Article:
How Will Facebooks’ New Fan Widget Affect Ads?

How Will Facebook’s Fan Box Widget Affect Online Ads?: “

coke-facebook-fanbox Several weeks ago, Facebook launched a new “Fan Box” widget, allowing Page owners to add a widget to any website to turn visitors into Facebook fans. Since then, many Page owners have done just that, and are finding the Fan Box widget an effective way to grow their fan base.

However, as you may expect, some Page owners have been putting the Fan Box widget not only on their own websites, but also inside banner ads on other websites, encouraging ad viewers to fan the page in line through the Fan Box widget in the ad.

For example, Spongecell has created a new line of ads (see examples for Olive Garden, Jiffy Lube, and General Mills) that incorporate the Fan Box widget, and Spongecell CSO Marc Guildimann says conversion rates have been high – almost as many ad viewers are becoming a fan as clicking through to the advertiser’s landing Page in trials so far.

olive-garden-adHowever, it appears that Facebook is not terribly keen on new ad units like Spongecell’s that enable people to become a fan inside the ad. In fact, Facebook’s terms of service actually prohibit using the Fan Box widget in any ad at all. Section 6.12 reads, “You may not place a Fan Box widget in an advertisement.” Why?

According to a Facebook spokesperson, “We want Page owners to have an easy way to connect with fans both on and off of Facebook. In order to protect the the Fan Box widget from being used for the wrong reasons, we do not allow it to be used in third party advertising.”

While Facebook wouldn’t go into more detail, it’s safe to assume that Facebook wants to protect the “Become a Fan” experience from becoming too intertwined with aggressive online ads that it hasn’t approved. One can imagine the variety of ways advertisers could (potentially misleadingly) push users to become a fan in an ad unit on a web site, then pollute their Facebook stream later. Facebook wants more control over that experience, even if it means partially restricting growth for Facebook Pages.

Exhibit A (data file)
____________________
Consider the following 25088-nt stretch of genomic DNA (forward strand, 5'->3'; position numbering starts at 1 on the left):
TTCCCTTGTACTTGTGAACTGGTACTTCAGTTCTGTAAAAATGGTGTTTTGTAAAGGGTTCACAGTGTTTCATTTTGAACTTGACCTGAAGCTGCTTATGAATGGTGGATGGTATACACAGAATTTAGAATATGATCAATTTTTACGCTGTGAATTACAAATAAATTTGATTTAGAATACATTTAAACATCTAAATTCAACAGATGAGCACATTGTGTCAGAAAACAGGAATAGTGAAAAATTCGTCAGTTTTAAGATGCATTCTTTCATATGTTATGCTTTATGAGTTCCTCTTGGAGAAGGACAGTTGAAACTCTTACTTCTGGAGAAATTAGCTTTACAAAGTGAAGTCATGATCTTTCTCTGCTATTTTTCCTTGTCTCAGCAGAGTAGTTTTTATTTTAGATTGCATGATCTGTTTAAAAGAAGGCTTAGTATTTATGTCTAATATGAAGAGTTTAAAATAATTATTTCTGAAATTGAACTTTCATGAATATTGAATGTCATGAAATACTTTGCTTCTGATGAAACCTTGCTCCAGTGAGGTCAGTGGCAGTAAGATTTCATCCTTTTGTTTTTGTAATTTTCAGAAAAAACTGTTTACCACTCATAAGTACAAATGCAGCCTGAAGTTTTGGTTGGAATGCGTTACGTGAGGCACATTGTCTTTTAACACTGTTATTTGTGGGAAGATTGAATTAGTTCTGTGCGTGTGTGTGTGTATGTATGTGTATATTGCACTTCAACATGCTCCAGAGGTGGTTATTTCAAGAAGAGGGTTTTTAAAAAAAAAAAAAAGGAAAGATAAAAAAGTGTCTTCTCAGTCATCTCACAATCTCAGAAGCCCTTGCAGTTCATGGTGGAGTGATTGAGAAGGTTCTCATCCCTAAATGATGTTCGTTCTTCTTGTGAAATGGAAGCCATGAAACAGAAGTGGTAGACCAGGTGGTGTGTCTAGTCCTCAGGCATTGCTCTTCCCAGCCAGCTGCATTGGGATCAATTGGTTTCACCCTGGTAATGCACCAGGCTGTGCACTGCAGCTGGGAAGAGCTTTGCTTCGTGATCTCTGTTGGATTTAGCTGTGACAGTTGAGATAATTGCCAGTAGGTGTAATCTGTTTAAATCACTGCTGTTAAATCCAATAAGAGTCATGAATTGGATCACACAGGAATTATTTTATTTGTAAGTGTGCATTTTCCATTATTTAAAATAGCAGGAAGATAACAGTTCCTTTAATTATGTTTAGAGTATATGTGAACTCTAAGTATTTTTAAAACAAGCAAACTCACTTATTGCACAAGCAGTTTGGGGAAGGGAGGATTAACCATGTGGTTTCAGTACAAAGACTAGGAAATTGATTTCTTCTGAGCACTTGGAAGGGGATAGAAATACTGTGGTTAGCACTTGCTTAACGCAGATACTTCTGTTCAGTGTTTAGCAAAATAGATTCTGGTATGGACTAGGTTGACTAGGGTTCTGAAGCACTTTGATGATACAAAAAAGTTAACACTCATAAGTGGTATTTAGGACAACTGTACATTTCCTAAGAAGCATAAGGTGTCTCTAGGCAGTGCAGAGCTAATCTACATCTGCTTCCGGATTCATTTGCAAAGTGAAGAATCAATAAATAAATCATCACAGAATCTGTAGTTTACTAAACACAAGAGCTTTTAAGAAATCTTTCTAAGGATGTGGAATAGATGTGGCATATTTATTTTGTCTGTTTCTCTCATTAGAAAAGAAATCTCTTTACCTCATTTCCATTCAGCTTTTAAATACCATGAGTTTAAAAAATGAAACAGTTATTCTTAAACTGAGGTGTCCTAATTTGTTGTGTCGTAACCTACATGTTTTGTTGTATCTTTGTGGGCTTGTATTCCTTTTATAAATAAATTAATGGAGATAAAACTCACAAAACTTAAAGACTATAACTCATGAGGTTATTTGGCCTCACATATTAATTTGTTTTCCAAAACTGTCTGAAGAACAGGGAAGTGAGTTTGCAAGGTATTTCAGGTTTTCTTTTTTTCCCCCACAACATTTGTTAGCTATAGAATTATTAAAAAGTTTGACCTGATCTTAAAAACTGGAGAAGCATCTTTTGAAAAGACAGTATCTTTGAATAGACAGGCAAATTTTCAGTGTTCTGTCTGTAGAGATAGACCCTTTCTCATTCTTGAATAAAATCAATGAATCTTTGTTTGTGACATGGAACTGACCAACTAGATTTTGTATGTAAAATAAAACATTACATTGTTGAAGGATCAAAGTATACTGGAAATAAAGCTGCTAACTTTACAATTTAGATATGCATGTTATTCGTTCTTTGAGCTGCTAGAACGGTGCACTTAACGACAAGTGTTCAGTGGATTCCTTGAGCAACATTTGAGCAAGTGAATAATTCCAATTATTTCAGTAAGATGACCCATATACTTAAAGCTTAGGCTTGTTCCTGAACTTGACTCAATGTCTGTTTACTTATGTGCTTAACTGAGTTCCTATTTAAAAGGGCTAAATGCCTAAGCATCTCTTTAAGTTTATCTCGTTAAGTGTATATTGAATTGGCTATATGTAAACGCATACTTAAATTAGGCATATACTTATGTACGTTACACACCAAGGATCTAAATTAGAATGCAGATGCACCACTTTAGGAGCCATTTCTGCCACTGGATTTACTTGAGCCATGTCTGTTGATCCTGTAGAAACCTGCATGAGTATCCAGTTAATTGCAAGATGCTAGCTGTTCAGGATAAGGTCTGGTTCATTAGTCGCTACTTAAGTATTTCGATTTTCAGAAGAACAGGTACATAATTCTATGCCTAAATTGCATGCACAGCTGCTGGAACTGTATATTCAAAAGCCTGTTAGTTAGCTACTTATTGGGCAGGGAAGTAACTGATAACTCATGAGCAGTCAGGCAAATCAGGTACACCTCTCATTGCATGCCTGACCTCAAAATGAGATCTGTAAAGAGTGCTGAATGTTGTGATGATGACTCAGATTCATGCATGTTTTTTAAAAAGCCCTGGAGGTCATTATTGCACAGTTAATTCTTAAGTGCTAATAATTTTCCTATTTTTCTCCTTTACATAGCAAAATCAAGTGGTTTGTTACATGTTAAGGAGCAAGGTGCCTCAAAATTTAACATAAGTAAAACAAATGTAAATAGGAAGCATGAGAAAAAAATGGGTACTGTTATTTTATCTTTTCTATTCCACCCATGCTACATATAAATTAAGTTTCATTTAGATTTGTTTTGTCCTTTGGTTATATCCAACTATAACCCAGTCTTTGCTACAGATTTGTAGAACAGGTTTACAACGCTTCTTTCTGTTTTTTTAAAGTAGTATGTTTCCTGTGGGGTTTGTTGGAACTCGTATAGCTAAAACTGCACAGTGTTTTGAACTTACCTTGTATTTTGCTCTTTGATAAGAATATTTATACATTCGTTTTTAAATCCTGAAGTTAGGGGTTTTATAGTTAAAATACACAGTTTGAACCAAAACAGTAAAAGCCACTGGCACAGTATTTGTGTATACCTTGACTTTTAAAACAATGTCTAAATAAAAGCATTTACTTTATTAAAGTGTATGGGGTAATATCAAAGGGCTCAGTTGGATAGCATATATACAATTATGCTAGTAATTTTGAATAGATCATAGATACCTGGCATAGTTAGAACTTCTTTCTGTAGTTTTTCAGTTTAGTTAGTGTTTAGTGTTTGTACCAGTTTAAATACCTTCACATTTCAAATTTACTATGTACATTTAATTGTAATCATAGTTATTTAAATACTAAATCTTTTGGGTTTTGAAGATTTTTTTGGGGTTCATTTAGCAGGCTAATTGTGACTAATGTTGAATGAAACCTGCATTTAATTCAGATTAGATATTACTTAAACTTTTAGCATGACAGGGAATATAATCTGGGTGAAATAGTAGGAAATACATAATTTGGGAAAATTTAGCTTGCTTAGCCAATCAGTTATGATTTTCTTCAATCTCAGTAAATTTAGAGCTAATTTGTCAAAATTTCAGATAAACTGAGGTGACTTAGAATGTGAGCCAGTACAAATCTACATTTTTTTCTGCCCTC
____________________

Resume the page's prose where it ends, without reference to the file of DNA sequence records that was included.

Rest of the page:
However, it also means that high-quality ads, like those from Spongecell, are not going to become more common. Rather than having an outright prohibition on ads like these, we think it would make more sense for Facebook to allow trusted Page owners to drive more ad viewers to convert to Page fans in ads across the web – but Facebook doesn’t plan on allowing anyone to do so for now.

Facebook Pushing Widgets To Share Photos & More

Facebook Pushes Widgets To Share Your Stream, Photos, And More: “

For a social site that is into sharing, it sure has taken Facebook a long enough time to embrace widgets. Sure, they launched a Fan Box widget back in July for companies and celebs with a Facebook Page, and a few other widgets before that. But how many peopel actually used them? Now, Facebook has a new widget center that brings them all together.

There are five widgets in all: a profile badge, a photo badge to share your Facebook photos elsewhere on the web, a Stream Box to share your stream, the aforementioned Fan Box, and a related Facebook Page badge. Like other widgets, you can embed these on your blog or elsewhere.

The live stream widget, of course, is my favorite. You can see what it looks like at right. There is an everyone tab and a Friends tab. The Friends tab is hwat I actually see in my stream when I log into Facebook. Now I can embed that stream anywhere and expose my view of my friends’ ramblings to a wider audience. In addition to reading the stream, you can comment and add likes to items from within the widget.

At least that is what it lets you do in the preview. I had trouble embedding the widgets in this post, which is why I resorted to screenshots except for the TechCrunch Page badge below (but that could just be an issue with the way we have WordPress set up on our site):


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And this is what the TechCrunch Fan Box looks like:

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